Sunday, December 04, 2011

Taking a hiatus from stripping until after the holidays

The final piece of work in the living and dining room that was left undone before thatnksgiving was stripping anad refinishing the built-in.  This week I took it apart and began that work.  I finished the stripping yesterday and am "done" with that aspect of the work in the two rooms.  Now that I've perfected my method, I will pick up on finishing the two hallways early next year.
The built-in was more difficult than other parts of the room because there is a lot of detail to it and it has a lot of moving parts.  I had to take off the art glass doors, clean up the capitals, and also remove the drawers so they could be done. 

After one coat of stain, it looks pretty good.  I should be able to finish a second coat later today.   
Working so closely on the wood in the house, I have found tons of mistakes made by the original carpenters and POs.  The hatchet job the PO did on removing all of the trim, "stripping" it and then bashing it back into place left many broken and splintered pieces of trim.  I spent about two hours fixing one small section and wish I had the patience to do the entire house but it probably would extend this project to a 12 month project as opposed to a one month one.  The glass doors to the cabinets were installed wrong - or better, they were each installed differently: one with the trim facing the inside of the cabinet and one facing outside.  I never noticed this before so doubt others would as well.  There are also some water stains here and there that I couldn't get out of the wood, no matter how much I bleached or sanded them.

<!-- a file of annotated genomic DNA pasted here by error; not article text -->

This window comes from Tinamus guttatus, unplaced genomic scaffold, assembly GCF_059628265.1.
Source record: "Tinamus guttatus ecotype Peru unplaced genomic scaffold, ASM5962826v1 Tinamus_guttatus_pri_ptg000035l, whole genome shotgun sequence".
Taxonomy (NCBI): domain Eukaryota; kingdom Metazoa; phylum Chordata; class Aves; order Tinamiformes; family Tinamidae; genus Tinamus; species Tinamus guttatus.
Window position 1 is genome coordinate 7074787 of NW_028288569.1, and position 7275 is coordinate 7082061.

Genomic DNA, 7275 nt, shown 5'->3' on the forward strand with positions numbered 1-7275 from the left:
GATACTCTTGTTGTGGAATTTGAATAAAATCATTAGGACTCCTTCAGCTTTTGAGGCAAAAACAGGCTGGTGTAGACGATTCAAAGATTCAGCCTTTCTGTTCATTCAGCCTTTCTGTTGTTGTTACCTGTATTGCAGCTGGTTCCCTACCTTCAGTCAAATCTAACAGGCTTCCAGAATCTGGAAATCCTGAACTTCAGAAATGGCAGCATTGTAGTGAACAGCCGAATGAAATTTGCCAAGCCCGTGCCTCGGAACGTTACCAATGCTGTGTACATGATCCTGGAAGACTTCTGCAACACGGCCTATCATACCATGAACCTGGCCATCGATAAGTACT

The drawer hardware is my latest beef.  It is a minor issue but one that will gnaw at me.  The PO installed new hardware that was different from the original rectangular-stock hardware.  You can still see the ghost of the original hardware on the drawers (below).  The new hardware has a round escutcheon behind each pull post.  Also, the new hardware has mounting screws that are closer together than the original so a new hole had to be drilled for them.  Of course, the PO couldn't drill them neatly and evenly so they are all over the place. Or, God forbid, find some hardware that matched the original mounting holes.  I don't hate the the new reproduction hardware enough to remove it but I don't love it either and would like something simpler and  I wish I knew what was originally on the buffet.  For now, I am going to live with it.  
I should be wrapping this project up this week.  It will be finished except for the mural I will be painting above the high dado.  I'll post on that separately.  Now that it is almost done, it is hard to remember how bad the wood originally was.  I bet most folks that come to the house will say, "I thought it looked fine before, what changed?"   As a reminder, I feel like printing and framing the photo below and hanging it in my dining room so that folks can be reminded of how bad it used to be.

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